gawk uses the GNU MPFR library
for arbitrary precision floating-point arithmetic. The MPFR library
provides precise control over precisions and rounding modes, and gives
correctly rounded, reproducible, platform-independent results. With one
of the command-line options --bignum or -M,
all floating-point arithmetic operators and numeric functions can yield
results to any desired precision level supported by MPFR.
Two built-in variables,
provide control over the working precision and the rounding mode
(see Setting Precision, and
see Setting Rounding Mode).
The precision and the rounding mode are set globally for every operation
The default working precision for arbitrary precision floating-point values is
53 bits, and the default value for
which selects the IEEE-754
roundTiesToEven rounding mode
(see Rounding Mode).94
gawk uses the default exponent range in MPFR
(emax = 2^30 - 1, emin = -emax)
for all floating-point contexts.
There is no explicit mechanism to adjust the exponent range.
MPFR does not implement subnormal numbers by default,
and this behavior cannot be changed in
NOTE: When emulating an IEEE-754 format (see Setting Precision),
gawkinternally adjusts the exponent range to the value defined for the format and also performs computations needed for gradual underflow (subnormal numbers).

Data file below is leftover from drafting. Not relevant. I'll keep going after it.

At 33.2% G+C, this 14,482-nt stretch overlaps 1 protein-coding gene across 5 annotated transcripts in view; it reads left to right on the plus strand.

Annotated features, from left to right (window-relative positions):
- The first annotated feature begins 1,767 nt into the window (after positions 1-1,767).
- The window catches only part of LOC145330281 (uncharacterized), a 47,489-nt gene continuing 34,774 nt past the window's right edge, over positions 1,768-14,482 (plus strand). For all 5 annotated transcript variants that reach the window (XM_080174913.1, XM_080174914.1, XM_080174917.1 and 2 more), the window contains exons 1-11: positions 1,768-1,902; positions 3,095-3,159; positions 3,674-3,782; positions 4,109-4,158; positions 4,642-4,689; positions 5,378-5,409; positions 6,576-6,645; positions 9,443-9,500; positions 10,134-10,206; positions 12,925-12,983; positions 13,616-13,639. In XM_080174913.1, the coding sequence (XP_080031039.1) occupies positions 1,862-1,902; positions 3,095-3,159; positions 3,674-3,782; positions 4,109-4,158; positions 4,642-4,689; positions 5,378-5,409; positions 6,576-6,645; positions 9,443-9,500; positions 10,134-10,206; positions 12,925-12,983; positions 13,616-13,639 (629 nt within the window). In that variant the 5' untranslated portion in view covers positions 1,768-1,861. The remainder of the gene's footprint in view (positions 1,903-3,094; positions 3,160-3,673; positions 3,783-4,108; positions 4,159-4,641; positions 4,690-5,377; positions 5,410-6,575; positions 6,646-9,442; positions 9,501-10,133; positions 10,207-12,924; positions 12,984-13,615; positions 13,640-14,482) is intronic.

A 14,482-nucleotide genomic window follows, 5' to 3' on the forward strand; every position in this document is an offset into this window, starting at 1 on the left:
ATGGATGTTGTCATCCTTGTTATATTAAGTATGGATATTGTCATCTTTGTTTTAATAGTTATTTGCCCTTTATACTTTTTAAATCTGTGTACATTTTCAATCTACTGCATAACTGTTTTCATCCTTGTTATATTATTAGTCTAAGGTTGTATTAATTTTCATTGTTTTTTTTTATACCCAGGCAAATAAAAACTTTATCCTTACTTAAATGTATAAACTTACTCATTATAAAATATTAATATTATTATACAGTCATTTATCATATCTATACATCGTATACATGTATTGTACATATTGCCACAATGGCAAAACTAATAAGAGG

NOTE: MPFR numbers are variable-size entities, consuming only as much space as needed to store the significant digits. Since the performance using MPFR numbers pales in comparison to doing arithmetic using the underlying machine types, you should consider using only as much precision as needed by your program.
|• Setting Precision:||Setting the working precision.|
|• Setting Rounding Mode:||Setting the rounding mode.|
|• Floating-point Constants:||Representing floating-point constants.|
|• Changing Precision:||Changing the precision of a number.|
|• Exact Arithmetic:||Exact arithmetic with floating-point numbers.|
default precision is 53 bits, since according to the MPFR documentation,
the library should be able to exactly reproduce all computations with
double-precision machine floating-point numbers (
in C), except the default exponent range is much wider and subnormal
numbers are not implemented.